adding that "I'll probably bring
hard liquor because it's easier to
hide."

Helmut Osorio, an LSA junior
said that, he has never had a
problem with security while
bringing alcohol into the
stadium.
"We usually take apple cider
spiked with alcohol to the games.
Cans of beer hidden in jackets are
also pretty easy to get in," he said.
Osorio said he thinks the
prohibition of alcohol in the
stadium actually,"makes you
want to take in more because it's
against the rule."
LSA senior Lisa Hurd said she
"didn't even know (alchohol) was
against the rules." "I don't think

drinking at the games is a
problem as long as people don't get
carried away and let it get in the
way of other people trying to watch
the game and have fun," she said.
Geoff Garver, a third year Law
School student said he has "never
had any trouble getting a six-pack
of beer into the game."
"Beer and football just go hand
in hand," he said.
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-I

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By ANDREW KAPLAN
IRISPing, a necessary yet
o4en feared tradition at the
University, may be made easier
tls fall by the addition of a new
CRISP system on North Campus.
The North Campus CRISP is
open to all University students
wo want to drop or add classes.
It main purpose, however, is to
make CRISPing more convenient
students attending North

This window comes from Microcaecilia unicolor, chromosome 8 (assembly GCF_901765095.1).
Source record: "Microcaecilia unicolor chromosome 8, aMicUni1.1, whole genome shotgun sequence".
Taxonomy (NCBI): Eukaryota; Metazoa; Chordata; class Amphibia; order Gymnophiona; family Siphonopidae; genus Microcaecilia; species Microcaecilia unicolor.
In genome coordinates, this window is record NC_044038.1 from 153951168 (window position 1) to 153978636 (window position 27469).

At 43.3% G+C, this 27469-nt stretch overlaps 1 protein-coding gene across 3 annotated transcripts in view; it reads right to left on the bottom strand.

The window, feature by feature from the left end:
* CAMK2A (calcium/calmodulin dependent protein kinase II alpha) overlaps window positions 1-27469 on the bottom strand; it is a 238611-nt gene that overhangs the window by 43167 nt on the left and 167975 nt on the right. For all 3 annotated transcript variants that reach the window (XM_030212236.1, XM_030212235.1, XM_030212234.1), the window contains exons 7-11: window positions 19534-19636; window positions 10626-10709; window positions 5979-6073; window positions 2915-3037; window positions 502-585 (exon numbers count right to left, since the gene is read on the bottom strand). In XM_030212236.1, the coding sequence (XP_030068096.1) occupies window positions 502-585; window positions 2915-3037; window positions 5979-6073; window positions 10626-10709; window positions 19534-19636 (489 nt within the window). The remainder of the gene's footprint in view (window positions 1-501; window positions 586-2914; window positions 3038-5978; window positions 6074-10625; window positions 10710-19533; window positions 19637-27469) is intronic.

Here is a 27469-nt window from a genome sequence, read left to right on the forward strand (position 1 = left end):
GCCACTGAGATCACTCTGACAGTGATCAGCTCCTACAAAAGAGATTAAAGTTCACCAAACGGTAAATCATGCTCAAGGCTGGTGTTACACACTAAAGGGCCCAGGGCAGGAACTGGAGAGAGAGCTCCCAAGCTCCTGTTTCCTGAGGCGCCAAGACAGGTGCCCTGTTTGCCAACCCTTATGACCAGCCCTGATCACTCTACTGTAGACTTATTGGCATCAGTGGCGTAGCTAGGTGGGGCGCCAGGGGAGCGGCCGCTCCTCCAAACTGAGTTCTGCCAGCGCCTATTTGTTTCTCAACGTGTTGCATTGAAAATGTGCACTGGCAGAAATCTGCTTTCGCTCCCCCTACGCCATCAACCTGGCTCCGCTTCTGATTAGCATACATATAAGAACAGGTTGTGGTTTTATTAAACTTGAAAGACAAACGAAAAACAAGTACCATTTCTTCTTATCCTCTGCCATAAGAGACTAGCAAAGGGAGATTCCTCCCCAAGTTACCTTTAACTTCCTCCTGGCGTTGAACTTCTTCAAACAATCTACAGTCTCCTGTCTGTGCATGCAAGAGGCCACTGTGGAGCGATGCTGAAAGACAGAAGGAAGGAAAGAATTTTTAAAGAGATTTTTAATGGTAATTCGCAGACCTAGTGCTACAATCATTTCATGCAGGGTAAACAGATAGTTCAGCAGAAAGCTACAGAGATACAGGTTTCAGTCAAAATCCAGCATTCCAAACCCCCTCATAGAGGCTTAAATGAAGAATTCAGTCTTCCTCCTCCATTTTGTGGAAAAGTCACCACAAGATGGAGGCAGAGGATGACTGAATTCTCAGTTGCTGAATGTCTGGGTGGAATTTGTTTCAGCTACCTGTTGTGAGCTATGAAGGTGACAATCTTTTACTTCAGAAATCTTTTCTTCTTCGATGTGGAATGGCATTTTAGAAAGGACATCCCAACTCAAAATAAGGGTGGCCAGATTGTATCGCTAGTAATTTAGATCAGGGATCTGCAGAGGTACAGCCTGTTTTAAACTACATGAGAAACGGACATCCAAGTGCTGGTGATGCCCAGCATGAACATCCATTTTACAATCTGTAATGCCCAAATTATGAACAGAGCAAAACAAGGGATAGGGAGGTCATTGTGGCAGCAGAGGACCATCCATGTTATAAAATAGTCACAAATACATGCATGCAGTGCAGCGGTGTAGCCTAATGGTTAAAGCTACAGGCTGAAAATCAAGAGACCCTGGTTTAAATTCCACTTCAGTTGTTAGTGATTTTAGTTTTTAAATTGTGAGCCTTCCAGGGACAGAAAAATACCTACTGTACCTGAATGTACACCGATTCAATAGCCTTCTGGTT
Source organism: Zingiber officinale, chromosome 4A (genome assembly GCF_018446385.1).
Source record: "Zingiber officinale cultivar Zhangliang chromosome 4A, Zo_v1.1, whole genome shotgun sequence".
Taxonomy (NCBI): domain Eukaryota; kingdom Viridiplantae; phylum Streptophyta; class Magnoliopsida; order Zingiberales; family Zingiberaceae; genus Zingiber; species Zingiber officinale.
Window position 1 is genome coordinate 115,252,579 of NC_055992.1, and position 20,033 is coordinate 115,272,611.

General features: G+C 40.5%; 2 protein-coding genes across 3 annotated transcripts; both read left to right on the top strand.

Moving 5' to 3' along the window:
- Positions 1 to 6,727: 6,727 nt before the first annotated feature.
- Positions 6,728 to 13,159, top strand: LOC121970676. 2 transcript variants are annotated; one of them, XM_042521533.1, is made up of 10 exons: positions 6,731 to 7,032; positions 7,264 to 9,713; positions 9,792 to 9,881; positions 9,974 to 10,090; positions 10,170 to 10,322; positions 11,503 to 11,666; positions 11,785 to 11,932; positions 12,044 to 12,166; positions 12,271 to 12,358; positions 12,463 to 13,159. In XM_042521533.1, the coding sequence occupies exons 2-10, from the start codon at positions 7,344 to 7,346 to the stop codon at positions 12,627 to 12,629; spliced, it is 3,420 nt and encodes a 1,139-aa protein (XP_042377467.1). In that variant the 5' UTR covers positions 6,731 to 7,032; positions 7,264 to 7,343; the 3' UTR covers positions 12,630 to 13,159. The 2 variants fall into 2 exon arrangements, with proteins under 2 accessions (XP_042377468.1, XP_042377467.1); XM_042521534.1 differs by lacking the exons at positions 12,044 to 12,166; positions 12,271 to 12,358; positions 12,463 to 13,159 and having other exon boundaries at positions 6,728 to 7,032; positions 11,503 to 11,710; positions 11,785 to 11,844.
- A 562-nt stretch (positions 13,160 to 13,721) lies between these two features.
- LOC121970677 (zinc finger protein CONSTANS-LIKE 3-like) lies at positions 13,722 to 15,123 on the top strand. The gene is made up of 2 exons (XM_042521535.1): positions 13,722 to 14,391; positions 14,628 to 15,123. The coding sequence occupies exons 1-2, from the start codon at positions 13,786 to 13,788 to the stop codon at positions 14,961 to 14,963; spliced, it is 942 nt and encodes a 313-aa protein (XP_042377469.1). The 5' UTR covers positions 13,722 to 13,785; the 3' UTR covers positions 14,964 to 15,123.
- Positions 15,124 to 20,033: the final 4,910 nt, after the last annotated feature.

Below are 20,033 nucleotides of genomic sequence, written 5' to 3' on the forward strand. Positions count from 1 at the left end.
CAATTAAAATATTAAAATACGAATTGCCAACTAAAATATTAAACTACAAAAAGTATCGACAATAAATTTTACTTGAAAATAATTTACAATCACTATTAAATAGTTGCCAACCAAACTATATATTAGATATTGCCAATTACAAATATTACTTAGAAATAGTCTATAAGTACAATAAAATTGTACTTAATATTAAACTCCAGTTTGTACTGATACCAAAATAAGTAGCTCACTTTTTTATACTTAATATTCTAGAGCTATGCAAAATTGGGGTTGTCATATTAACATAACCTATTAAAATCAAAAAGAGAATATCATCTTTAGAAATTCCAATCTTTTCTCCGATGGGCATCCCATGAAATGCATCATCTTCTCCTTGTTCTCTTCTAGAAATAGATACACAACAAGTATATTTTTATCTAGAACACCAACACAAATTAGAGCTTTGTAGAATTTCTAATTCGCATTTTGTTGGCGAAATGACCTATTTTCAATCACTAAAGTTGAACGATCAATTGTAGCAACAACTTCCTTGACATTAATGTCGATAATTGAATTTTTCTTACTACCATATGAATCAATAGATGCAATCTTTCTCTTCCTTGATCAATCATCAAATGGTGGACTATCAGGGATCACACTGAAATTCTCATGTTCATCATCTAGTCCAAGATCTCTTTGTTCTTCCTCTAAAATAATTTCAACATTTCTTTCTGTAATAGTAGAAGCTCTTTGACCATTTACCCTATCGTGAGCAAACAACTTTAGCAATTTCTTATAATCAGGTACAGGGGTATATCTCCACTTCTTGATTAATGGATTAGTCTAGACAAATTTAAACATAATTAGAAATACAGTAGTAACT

ampus classes.
THE NEW CRISP opened
September 2 for drop/add. And
beginning in December, students
in the schools of engineering, art
arjd architecture, urban
plgnding, "and music, and the
e gineering college will be
required to CRISP there.
;According to Douglas Woolley,
University's associate
Sistrar, students who attend
North Campus classes will be told
to IRISP at the new location when
th y receive their Student
Veification Forms this winter.
$Students who have used the new
CRISP were relieved to find there
were no lines. Parag Mody, an
engineering junior, said, "Two
w4eks ago there was a two hour
ire for drop/add at Central
74mpus so I went to North Campus
ar*l it took five minutes for me to
drip/add." He also said he will
beglad to go to the new CRISP next
semester "because now I don't
have to wait in line with all those
LSA people."
*SEVERAL students attending
North Campus classes said they
vlcome the new CRISP because
Sits, convenience. But
ocalS suppo
(Continued from Page 1)
;Caulk's husband Mike said
Robertson "has a lot more support
than people realize." He said he
upports the Reverend because he
Reresents a return to traditional
famnily values and the attitude
th'at "God is not a dirty word."
ACCORDING to LSA senior
Lit Swanberg, a member of U of
M. Students for Pat Robertson,
little support exists for Robertson
on campus. The group, associated
with the local Cornerstone
Clurch, set up tables on the Diag
*id in the Fishbowl last week to
solicit signatures.
Swanberg did not know how
many signatures of support for
Robertson the group collected, but
she did say she was pleased with
the minimal support expressed by